One of the reigning myths that helps maintain the orgasm gap is that there are inherent gender differences for why men and women have sex.
Like other gender gaps, it is important to continue pushing past individual explanations and understand the gender gap in orgasms as a form of gender inequality.
A study that finds good sex gets rid of nasal congestion is definitely worthy of careful appraisal.
Here’s a snapshot of what research tells us about female orgasms, what we don’t know, and what researchers want to know next.
Women and their doctors need to communicate about potential sexual side effects from procedures that involve the cervix.
Sexual health experts say it’s a misconception that the cervix is insensitive, which can have implications for some medical procedures.
The debate about why women have a clitoris has long been shaped by cultural, religious and moral influences.
New research suggests the clitoris is equally as important for reproduction as it is for sexual pleasure. But the evidence behind that claim is up for debate.
Rats have similar physiological reactions to humans when it comes to orgasms.
How do we get get aroused? And how can this happen without noticing it? Do the sounds we make during sex mean anything? Could rats help us figure these questions out?
New research suggests that midlife Canadians struggle with a variety of sexual problems, with low desire reported as most common for both men and women.
Low libido, problems ejaculating, vaginal pain – these problems are common for midlife Canadians, and some of them are way more likely if you’re married.
Studies show that women reach climax less often than men do during sexual encounters together.
Women report one orgasm for every three from men. Part of the problem might lie in what happens in the bedroom.
Titian’s 1583 painting Venus of Urbino: historically, pleasure was not the only, or even the main, expectation from sex for women.
Australian women were once largely seen as reproducers, rather than lovers: sexual pleasure was suspect. Attitudes have changed, yet our culture is still troubled by female desire.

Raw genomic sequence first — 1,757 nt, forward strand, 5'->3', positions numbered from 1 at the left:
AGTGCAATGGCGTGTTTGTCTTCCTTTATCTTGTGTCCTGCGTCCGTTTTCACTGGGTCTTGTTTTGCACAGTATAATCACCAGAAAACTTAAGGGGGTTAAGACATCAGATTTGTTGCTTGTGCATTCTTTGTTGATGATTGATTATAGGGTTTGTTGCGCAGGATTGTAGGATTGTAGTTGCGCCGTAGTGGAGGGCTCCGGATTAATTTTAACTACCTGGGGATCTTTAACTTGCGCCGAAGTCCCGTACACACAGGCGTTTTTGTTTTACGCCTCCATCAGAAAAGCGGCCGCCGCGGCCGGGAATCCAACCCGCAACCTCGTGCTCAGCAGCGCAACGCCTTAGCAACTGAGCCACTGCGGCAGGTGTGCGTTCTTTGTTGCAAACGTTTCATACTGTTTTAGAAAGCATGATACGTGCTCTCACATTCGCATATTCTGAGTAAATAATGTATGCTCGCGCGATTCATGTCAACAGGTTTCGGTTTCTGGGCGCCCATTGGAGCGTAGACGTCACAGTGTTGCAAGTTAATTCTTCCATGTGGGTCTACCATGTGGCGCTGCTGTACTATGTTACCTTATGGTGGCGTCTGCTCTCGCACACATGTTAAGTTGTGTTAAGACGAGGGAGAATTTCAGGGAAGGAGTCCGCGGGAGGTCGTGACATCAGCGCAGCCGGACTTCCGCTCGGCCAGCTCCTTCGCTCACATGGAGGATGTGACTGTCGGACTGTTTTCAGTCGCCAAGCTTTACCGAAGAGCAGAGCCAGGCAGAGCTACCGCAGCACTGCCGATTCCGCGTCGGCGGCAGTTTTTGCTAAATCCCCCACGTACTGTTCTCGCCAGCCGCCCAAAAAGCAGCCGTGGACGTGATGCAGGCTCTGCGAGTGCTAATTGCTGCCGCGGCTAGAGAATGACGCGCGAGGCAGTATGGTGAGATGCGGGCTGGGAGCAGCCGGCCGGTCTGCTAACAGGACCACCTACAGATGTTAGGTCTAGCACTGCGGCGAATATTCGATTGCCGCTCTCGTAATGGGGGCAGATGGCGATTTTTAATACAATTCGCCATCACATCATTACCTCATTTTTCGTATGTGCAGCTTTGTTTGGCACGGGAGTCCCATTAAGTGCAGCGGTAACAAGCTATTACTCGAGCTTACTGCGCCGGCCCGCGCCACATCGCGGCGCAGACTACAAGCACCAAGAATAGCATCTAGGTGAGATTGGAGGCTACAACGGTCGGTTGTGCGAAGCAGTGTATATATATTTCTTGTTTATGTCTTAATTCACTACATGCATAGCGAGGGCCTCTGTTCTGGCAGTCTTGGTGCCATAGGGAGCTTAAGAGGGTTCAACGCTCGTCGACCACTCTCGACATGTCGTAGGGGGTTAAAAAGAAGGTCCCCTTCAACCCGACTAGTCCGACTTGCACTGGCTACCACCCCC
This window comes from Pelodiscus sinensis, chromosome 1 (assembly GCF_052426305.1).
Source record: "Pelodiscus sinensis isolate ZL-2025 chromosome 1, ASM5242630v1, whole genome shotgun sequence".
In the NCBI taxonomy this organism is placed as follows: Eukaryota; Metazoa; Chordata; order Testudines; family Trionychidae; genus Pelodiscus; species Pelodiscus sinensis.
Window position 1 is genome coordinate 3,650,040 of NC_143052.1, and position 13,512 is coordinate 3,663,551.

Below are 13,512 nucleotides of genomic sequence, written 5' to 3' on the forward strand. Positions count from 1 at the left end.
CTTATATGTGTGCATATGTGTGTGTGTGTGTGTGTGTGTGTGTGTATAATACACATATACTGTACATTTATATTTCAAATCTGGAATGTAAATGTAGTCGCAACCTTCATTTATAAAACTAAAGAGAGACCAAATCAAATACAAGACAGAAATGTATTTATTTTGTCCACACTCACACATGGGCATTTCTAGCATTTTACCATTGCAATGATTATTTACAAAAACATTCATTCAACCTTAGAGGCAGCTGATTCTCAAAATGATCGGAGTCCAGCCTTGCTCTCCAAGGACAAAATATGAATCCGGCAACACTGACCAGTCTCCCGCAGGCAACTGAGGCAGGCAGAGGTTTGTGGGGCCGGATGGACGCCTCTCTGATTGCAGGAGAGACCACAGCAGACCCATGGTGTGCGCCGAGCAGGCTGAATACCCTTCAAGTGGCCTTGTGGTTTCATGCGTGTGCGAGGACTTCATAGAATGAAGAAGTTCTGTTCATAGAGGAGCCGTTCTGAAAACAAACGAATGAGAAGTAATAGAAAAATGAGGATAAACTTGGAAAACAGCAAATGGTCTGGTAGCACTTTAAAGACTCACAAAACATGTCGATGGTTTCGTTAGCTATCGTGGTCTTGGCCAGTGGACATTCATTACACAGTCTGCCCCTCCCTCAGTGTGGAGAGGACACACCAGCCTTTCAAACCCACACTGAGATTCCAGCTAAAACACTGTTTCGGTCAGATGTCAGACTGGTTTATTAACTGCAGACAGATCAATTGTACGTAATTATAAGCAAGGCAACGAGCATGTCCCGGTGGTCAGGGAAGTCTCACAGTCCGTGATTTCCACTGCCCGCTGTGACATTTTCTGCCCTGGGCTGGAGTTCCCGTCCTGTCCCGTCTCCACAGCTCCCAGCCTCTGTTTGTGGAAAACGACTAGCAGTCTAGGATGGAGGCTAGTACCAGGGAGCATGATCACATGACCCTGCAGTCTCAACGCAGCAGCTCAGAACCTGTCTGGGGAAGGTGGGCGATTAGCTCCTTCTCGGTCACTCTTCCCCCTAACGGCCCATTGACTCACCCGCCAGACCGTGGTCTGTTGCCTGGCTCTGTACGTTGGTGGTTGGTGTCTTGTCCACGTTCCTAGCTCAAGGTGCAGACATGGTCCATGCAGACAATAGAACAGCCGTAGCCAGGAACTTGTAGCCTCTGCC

The alleged sexual incompatibility of the heterosexual couple is not actually new.
Surveys of sexual practice conducted between 1921 and 1995 found that women tend not to have orgasms during penile-vaginal sex. And yet men’s and women’s magazines continue to offer ‘lessons’.
Fly me to the moon.
Scientists have tended to think of nonhuman sexual behaviour as being all about reproduction. In fact, there is far more ha ha hee hee than we give animals credit for.
Our culture tells women there’s something wrong with them if they don’t orgasm.
The recently published Italian study suggesting women can only have clitoral, rather than vaginal, orgasms raises important questions about the medicalisation of female sexuality and sexual dysfunction…
Most women are just happy to have an orgasm, any old way.
Controversy over vaginal versus clitoral orgasm is nothing new; it’s a debate that has consumed sexologists and psychoanalysts for the last 100 years. Now, new research has added fresh fuel to the controversy…
Rejoice, men: you may not need to hold your clock in dismay.
If you’re in a room with 20 random blokes, it’s likely six or seven of them are worried about and unsatisfied with their ability to control their ejaculation during partnered sex. In other words, these…
Is there a link between the function of the female orgasm and producing more handsome offspring?
Women orgasm more readily during sex with a handsome partner, a study of heterosexual couples has found, with researchers concluding the female orgasm may be linked to an evolutionary urge to produce ‘quality…
Women’s orgasms might be as useful as male nipples.
Why do women have orgasms? That may seem like a strange question, but it’s one which has perplexed scientists for decades and provoked fiery academic debates along the way. The real question is: what is…